Objective: To quantitate the separate impact of obesity and hyperglycemia on the incretin effect (i.e., the gain in beta-cell function after oral glucose versus intravenous glucose).
Research design and methods: Isoglycemic oral (75 g) and intravenous glucose administration was performed in 51 subjects (24 with normal glucose tolerance [NGT], 17 with impaired glucose tolerance [IGT], and 10 with type 2 diabetes) with a wide range of BMI (20-61 kg/m(2)). C-peptide deconvolution was used to reconstruct insulin secretion rates, and beta-cell glucose sensitivity (slope of the insulin secretion/glucose concentration dose-response curve) was determined by mathematical modeling. The incretin effect was defined as the oral-to-intravenous ratio of responses. In 8 subjects with NGT and 10 with diabetes, oral glucose appearance was measured by the double-tracer technique.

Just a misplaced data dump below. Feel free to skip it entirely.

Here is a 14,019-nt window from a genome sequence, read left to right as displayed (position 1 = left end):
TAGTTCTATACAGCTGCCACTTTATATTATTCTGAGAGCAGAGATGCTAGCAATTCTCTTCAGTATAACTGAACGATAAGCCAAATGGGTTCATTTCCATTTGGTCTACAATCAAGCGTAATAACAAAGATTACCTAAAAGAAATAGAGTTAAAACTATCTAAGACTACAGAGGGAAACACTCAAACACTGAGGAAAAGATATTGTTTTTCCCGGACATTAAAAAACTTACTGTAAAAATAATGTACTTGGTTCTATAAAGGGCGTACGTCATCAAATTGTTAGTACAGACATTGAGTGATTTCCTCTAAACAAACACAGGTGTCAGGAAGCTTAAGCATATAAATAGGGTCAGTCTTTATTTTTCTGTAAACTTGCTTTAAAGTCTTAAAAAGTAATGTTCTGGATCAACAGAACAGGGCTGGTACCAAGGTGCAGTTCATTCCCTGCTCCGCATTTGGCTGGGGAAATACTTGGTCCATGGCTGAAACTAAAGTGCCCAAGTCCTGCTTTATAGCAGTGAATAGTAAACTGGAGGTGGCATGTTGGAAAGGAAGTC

Results: The incretin effect on total insulin secretion and beta-cell glucose sensitivity and the GLP-1 response to oral glucose were significantly reduced in diabetes compared with NGT or IGT (P <or= 0.05). The results were similar when subjects were stratified by BMI tertile (P <or= 0.05). In the whole dataset, each manifestation of the incretin effect was inversely related to both glucose tolerance (2-h plasma glucose levels) and BMI (partial r = 0.27-0.59, P <or= 0.05) in an independent, additive manner. Oral glucose appearance did not differ between diabetes and NGT and was positively related to the GLP-1 response (r = 0.53, P < 0.01). Glucagon suppression during the oral glucose tolerance test was blunted in diabetic patients.
Conclusions: Potentiation of insulin secretion, glucose sensing, glucagon-like peptide-1 release, and glucagon suppression are physiological manifestations of the incretin effect. Glucose tolerance and obesity impair the incretin effect independently of one another.